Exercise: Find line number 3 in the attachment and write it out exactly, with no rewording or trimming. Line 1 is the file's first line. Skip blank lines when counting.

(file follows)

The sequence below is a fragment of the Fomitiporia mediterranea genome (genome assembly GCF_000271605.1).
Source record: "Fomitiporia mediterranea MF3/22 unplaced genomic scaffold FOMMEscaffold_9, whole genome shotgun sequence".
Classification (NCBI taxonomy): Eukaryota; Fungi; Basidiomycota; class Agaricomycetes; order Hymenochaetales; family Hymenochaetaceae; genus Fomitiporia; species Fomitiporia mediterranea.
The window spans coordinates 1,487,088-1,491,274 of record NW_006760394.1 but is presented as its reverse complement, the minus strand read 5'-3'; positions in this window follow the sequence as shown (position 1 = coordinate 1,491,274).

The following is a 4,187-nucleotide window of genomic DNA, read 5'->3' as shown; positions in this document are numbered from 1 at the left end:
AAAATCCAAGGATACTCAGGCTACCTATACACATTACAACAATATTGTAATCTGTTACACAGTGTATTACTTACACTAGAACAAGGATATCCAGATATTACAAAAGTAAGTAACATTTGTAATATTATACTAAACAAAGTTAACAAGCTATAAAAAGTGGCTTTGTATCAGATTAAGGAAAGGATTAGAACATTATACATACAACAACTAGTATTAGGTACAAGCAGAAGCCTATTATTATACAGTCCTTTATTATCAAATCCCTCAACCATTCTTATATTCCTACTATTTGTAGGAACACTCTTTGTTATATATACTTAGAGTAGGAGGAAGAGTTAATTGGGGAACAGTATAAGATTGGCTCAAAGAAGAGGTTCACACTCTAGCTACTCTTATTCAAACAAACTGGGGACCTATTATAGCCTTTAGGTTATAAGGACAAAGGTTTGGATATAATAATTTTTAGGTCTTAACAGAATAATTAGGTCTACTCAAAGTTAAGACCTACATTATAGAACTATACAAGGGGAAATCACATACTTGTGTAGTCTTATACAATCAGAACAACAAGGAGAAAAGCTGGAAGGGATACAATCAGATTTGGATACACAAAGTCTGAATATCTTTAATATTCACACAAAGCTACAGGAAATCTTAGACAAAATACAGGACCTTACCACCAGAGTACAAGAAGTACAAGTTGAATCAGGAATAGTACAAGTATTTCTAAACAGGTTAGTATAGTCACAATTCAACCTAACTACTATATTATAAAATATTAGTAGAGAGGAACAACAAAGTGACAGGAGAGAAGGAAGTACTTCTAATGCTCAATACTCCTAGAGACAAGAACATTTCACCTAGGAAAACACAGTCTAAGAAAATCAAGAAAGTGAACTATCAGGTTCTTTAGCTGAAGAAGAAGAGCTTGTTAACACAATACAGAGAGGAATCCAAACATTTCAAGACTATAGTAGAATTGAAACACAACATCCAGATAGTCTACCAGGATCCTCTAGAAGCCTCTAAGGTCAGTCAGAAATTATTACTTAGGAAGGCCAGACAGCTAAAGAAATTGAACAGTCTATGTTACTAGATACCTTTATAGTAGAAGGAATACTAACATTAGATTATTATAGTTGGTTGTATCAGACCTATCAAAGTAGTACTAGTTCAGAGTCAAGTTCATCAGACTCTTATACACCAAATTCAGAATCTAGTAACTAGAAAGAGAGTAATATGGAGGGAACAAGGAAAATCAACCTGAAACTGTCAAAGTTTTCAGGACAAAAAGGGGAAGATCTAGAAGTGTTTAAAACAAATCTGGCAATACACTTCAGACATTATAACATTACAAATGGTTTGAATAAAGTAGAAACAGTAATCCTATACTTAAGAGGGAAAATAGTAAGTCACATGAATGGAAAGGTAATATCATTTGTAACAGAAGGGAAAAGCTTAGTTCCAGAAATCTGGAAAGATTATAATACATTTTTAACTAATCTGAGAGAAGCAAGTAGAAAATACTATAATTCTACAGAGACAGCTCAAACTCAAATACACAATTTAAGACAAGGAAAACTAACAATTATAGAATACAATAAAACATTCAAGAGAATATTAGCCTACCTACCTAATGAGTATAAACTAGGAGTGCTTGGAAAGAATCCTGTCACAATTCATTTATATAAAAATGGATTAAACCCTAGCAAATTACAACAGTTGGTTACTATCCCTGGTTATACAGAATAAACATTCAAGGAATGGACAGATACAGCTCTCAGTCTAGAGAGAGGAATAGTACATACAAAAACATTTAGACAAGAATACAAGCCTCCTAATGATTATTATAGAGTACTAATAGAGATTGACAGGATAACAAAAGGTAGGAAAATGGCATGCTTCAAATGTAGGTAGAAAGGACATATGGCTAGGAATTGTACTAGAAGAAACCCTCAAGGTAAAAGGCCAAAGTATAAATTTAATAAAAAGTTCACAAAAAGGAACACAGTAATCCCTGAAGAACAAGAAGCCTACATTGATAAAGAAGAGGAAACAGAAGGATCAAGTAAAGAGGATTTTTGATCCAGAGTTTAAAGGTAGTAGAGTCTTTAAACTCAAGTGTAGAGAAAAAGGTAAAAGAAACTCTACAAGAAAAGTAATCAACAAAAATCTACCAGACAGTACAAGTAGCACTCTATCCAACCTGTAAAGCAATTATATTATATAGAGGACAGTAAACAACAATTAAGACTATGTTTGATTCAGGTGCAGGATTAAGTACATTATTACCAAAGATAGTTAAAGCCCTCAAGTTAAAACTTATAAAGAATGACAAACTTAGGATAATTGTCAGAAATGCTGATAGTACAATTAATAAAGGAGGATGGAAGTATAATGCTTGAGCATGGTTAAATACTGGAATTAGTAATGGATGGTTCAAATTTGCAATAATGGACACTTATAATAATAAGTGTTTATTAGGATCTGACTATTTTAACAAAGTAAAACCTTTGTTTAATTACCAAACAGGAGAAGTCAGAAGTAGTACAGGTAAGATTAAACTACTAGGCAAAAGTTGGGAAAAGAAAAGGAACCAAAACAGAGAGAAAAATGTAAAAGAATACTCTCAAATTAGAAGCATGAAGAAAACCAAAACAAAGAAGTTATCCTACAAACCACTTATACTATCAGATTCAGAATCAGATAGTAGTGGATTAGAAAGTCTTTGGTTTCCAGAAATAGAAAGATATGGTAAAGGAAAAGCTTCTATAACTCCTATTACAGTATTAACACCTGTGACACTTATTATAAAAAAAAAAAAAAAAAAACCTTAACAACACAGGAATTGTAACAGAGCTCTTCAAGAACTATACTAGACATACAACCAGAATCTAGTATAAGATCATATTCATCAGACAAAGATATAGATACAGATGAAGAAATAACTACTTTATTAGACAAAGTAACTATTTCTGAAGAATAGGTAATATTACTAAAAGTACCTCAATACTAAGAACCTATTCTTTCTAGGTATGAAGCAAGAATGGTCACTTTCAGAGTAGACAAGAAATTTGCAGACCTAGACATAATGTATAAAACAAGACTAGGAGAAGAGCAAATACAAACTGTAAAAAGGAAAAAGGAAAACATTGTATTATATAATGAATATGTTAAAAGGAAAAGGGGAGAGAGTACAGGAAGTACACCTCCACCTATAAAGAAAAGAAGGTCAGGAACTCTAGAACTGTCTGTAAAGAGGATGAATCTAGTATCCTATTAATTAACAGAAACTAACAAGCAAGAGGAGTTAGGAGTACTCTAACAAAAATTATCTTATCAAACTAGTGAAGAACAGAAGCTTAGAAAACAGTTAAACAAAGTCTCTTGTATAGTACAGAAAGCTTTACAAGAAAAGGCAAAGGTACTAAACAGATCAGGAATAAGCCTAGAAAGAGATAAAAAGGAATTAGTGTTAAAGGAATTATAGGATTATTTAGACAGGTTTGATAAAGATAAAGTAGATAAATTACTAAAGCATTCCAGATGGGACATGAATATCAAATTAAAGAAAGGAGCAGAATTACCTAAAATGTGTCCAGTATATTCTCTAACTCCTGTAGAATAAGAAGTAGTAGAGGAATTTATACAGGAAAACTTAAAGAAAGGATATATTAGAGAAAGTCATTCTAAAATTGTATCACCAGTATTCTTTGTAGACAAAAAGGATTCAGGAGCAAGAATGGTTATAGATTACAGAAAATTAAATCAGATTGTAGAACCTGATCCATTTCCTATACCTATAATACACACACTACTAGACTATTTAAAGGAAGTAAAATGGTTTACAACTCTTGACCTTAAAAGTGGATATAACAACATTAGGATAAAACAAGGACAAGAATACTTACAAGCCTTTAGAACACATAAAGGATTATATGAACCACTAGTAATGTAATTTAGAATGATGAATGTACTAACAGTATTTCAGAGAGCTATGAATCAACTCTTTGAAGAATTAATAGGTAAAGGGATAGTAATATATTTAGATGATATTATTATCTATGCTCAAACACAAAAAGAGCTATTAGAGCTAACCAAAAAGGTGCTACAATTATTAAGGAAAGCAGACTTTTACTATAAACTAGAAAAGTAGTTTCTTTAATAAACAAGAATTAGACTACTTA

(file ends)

Classification (NCBI taxonomy): Eukaryota; Fungi; Basidiomycota; class Agaricomycetes; order Hymenochaetales; family Hymenochaetaceae; genus Fomitiporia; species Fomitiporia mediterranea.